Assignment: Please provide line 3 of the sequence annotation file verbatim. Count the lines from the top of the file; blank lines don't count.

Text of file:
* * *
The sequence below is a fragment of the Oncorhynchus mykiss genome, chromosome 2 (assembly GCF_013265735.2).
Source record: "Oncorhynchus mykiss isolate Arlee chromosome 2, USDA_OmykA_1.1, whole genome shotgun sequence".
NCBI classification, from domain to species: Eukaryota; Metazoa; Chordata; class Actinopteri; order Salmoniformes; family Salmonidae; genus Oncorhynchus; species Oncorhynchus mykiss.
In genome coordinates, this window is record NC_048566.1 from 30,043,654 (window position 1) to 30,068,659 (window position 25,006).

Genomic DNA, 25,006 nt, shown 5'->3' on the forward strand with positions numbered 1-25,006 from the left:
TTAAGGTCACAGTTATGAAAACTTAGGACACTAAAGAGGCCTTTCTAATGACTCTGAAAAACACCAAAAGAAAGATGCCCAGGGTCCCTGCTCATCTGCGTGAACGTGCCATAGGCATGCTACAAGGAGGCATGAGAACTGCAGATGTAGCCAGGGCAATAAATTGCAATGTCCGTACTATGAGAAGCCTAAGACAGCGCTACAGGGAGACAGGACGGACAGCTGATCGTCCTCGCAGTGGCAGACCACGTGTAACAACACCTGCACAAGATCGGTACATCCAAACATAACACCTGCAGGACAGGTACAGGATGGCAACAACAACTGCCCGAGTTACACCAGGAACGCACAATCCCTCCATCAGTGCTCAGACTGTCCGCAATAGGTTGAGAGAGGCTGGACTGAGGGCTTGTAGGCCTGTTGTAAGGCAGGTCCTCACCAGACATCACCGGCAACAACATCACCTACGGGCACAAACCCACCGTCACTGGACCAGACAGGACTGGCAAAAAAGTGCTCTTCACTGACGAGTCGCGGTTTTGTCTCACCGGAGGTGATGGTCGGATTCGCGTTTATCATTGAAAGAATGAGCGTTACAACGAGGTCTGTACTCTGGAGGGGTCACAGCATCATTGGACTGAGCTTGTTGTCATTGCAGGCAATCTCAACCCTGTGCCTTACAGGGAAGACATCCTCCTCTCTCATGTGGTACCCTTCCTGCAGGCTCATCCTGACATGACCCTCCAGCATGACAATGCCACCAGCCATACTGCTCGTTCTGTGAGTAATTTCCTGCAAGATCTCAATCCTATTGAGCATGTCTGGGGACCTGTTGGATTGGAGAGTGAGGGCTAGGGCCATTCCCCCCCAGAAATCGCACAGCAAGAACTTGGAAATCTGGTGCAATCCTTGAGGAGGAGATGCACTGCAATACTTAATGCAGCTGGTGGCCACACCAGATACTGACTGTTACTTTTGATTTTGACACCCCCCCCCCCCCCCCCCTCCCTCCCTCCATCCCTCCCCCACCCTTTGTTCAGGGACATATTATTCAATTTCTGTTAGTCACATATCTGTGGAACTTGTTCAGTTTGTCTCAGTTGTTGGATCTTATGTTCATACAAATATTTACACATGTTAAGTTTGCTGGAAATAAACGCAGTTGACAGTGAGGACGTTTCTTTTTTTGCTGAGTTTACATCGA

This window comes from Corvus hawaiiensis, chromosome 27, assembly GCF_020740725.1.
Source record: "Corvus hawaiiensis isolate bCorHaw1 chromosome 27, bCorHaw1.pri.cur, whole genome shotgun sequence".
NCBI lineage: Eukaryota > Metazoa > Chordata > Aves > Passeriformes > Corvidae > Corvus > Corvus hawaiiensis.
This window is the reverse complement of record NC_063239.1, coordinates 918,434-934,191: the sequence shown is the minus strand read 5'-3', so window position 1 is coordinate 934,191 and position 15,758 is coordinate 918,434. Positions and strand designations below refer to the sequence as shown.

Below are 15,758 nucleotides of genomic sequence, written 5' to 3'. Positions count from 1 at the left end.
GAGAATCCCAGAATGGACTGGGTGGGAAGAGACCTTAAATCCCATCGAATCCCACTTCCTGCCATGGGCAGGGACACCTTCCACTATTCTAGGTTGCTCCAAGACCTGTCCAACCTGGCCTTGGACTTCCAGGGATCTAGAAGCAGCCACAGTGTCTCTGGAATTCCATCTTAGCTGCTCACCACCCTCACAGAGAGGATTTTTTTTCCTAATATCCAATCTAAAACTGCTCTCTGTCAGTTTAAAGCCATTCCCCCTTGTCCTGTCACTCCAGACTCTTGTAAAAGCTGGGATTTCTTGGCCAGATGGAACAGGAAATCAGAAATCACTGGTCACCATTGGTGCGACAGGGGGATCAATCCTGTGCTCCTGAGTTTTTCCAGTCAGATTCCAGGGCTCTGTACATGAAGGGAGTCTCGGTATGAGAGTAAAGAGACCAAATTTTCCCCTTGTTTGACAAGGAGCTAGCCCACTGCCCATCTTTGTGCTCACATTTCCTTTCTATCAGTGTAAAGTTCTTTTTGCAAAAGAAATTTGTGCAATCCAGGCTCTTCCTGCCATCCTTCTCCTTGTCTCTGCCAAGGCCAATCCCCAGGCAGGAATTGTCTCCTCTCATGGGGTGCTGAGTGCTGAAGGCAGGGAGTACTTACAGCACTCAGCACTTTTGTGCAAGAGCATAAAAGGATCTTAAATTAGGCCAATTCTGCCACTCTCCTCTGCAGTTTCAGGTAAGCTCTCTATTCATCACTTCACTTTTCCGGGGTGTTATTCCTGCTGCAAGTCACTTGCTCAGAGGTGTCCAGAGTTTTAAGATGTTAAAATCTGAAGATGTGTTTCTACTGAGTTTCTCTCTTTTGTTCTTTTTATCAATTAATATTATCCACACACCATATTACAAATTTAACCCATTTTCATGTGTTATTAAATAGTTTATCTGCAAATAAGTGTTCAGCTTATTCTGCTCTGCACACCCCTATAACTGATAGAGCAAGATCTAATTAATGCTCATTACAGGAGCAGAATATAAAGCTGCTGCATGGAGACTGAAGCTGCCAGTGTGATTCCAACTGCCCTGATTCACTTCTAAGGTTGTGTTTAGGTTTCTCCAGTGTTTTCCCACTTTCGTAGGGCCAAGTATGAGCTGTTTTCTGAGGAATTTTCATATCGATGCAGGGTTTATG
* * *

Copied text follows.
NCBI classification, from domain to species: Eukaryota; Metazoa; Chordata; class Actinopteri; order Salmoniformes; family Salmonidae; genus Oncorhynchus; species Oncorhynchus mykiss.